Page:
Citation nine (C9) is extremely curious when the two translations of the text are looked at side by side. While the English reader is forced to understand the “we” as two young women (Herculine and Sara), the French reader gets a completely different perspective. The phrase “nous étions descendus” (we went downstairs) represents a certain phenomenon of agreement in French where the past participle “descendus” the equivalent of “went downstairs” can be written one of four ways: “descendu” no ‘s’ would indicate a man; “descendue” with an “e” represents a female; “descendus” with an ‘s’ would be either many men, or a man and a woman; and “descendues” with an ‘e’ and an ‘s’ would be two or many women. Understanding that it is Herculine and Sara (seemingly two women) going down the stairs, one would expect to see “descendues” but that is not what Herculine writes, s/he puts “descendus,” no ‘e’ just ‘s,’ which would qualify h/er (or Sara) as masculine. This instance is carried over to the adjectives “vêtus,” no ‘e,’ one ‘s,’ meaning ‘dressed,’ and “poussés,” no ‘e,’ one ‘s’ meaning ‘driven.’ When placed in the context of the numerous other passages where a gendered trans-functionality is present, Herculine’s trans-narration allows the French reader to understand Herculine’s identity as multi-faceted rather than sexually heteronormatised.

It is certainly not insignificant that Herculine, after being decidedly marked as male by society, decides to embark for theUnited States, the iconic symbol of individual freedom. Yet, s/he will never arrive there. Herculine’s narration ends like it began, with a heuristic voice that defies convention. S/he ends h/er story with a commentary on the role imposed on h/er by a repressive heteronormative society and qualifies h/erself, ironically, under the ‘universal’ category of man:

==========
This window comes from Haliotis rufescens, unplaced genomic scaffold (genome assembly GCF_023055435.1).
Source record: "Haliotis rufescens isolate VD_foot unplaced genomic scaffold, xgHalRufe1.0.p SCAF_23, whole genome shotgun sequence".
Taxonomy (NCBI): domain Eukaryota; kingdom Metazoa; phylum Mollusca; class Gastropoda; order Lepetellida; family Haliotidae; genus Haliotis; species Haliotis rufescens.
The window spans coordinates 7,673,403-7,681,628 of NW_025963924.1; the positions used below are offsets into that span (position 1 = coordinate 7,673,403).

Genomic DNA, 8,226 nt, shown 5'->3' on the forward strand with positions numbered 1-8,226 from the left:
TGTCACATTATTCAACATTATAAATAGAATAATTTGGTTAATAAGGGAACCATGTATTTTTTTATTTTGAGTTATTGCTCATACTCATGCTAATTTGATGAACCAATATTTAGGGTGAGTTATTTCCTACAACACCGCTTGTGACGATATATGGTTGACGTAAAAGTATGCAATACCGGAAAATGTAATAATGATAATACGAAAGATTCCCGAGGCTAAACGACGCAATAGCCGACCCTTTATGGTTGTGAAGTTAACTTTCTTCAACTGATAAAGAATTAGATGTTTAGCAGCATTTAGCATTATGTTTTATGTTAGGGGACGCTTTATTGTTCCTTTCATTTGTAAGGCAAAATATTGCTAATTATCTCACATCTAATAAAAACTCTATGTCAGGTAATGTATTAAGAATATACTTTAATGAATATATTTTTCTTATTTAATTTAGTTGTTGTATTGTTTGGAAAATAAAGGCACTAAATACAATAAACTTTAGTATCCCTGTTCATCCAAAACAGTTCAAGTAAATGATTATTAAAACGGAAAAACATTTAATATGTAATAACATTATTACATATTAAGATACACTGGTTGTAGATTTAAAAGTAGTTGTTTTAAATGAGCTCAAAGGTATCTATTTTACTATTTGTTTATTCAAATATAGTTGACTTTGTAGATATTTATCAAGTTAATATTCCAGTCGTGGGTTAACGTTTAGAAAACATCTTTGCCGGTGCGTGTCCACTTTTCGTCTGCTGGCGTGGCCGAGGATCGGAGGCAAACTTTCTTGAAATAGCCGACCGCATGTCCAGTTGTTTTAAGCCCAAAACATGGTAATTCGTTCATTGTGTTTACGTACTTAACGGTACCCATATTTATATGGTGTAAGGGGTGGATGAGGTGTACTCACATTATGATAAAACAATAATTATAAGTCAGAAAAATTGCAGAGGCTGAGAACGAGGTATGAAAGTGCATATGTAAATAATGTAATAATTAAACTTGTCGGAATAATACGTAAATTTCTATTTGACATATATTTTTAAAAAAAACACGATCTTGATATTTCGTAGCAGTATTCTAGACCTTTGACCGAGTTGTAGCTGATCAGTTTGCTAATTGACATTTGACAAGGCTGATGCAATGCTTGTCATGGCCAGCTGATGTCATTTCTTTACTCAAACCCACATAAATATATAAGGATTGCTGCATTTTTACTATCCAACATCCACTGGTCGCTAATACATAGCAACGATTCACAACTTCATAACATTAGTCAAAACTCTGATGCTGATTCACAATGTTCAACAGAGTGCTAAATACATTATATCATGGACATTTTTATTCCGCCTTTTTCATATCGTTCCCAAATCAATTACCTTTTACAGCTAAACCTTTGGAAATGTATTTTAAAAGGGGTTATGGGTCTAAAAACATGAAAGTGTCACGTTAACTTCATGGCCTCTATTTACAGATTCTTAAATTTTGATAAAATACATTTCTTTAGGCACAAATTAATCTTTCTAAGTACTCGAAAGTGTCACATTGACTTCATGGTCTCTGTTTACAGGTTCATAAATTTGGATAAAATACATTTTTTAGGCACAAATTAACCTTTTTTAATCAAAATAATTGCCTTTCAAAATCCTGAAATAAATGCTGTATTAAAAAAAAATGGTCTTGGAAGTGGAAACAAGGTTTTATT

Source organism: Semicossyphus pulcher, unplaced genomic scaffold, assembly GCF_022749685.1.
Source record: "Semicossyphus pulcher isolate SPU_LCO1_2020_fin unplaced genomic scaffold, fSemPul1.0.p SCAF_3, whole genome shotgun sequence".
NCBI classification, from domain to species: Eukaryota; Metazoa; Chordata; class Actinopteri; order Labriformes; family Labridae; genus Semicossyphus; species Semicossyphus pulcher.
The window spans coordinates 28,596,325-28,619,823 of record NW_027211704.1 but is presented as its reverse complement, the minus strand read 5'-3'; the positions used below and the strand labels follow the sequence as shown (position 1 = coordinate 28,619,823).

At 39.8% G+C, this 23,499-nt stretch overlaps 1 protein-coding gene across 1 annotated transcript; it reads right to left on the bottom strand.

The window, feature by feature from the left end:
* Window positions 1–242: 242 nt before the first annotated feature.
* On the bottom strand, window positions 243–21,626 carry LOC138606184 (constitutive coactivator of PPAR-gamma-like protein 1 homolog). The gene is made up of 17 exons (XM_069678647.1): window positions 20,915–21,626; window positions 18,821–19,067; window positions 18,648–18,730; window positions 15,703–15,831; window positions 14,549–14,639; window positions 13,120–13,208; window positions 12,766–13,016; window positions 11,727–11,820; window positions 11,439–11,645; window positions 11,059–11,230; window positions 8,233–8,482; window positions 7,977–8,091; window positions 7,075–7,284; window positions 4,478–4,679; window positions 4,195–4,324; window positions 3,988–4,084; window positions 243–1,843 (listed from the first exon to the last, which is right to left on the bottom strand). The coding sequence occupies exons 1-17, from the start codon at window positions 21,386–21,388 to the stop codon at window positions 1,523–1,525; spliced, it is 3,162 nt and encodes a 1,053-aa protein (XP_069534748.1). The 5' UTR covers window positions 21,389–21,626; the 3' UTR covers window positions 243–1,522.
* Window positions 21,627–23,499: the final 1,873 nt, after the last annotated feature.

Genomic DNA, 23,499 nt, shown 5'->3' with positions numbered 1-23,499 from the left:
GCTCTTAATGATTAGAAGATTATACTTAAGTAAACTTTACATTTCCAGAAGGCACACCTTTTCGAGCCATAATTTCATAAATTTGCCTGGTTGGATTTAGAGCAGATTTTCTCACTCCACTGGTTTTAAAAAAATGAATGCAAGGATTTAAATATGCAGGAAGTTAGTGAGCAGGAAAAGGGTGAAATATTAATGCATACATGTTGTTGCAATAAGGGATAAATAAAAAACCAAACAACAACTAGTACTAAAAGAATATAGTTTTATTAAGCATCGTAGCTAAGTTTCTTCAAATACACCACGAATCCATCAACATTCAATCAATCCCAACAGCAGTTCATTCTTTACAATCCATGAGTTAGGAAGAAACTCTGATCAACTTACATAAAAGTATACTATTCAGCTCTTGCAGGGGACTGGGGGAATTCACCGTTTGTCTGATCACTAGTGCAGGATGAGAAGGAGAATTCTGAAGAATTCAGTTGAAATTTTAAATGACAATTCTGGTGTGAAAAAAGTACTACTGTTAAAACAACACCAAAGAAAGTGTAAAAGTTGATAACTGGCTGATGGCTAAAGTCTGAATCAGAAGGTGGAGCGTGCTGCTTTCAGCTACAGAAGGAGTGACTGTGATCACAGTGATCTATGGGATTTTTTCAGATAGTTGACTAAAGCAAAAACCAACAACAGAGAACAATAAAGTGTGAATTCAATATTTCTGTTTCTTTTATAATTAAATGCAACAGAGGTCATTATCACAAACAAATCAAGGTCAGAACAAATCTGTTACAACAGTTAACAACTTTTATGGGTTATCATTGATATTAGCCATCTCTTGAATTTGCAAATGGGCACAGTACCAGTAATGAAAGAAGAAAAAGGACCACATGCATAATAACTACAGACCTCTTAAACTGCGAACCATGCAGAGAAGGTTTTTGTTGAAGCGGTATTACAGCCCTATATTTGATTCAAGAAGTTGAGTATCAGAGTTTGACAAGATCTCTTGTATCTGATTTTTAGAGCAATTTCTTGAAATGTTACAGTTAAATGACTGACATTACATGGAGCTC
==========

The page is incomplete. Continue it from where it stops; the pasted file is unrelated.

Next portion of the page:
C10: Il était trop tard pour me conseiller ou pour m’adresser des reproches. On me laissa faire…Quel étrange aveuglement me fit soutenir jusqu’au bout ce rôle absurde? Je ne saurais m’expliquer. Peut-être cette soif de l’inconnu, si naturelle à l’homme. (Herculine 127-8)

C10: It was too late for others to advise me or reproach me. They let me go on my way… What strange blindness was it that made me hold on to this absurd role until the end? I would be unable to explain it to myself. Perhaps it was that thirst of the unknown, which is so natural to man. (Foucault, Herculine 114-15) (emphasis added)

A comprehensive critique of Mes souvenirs seems to demonstrate that Herculine’s trans-identity is buttressed by a narrative multi-dimentionality that is free-floating, attaching itself, where necessary, to underscore or frustrate any taxonomic placement. In this sense, looking into anatomy, or sex, can only be confused by the multivocality of Herculine’s discourse. Only in the French version, it seems, does the expression of a linguistic trans-functionality become transgressive and subversive of the very category to which society demands s/he adheres, predating the autobiographical trans-narratives of the twentieth century century.

Herculine’s untimely death by asphyxiation would demonstrate then the arrant weight placed on such individuals during this time. Yet Herculine’s self-imposed suffocation does not silence the agency s/he inscribed in h/er memoirs. Foucault asks is the incipit to the English introduction: “Do we truly need a true sex?” (vii). A provocative question indeed. The English version of Herculine Barbin seems to answer in the affirmative; Herculine’s ‘sexed’ existence is always already marked out for h/er by a temporal and linguistic construct. Yet, in its failure to express the trans-discourse produced by Herculine, it can however, highlight the achievement of the French version. Herculine’s story was originally intended as the preface to the first volume of Foucault’s collection Les vies parallèles (parallel lives); he states of such lives:

Les Anciens…aimaient à mettre en parallèle les vies des hommes illustres; on écoutait parler à travers les siècles ces ombres exemplaires…Les parallèles, je sais, sont faites pour se rejoindre à l’infini…Souvent elles n’ont eu d’autre écho que celui de leur condamnation…il faudrait retrouver le sillage instantané et éclatant qu’elles ont laissé lorsqu’elles se sont précipitées vers une obscurité où ‘ça ne se raconte plus’ et où toute ‘renommé’ est perdue. (Herculine back cover)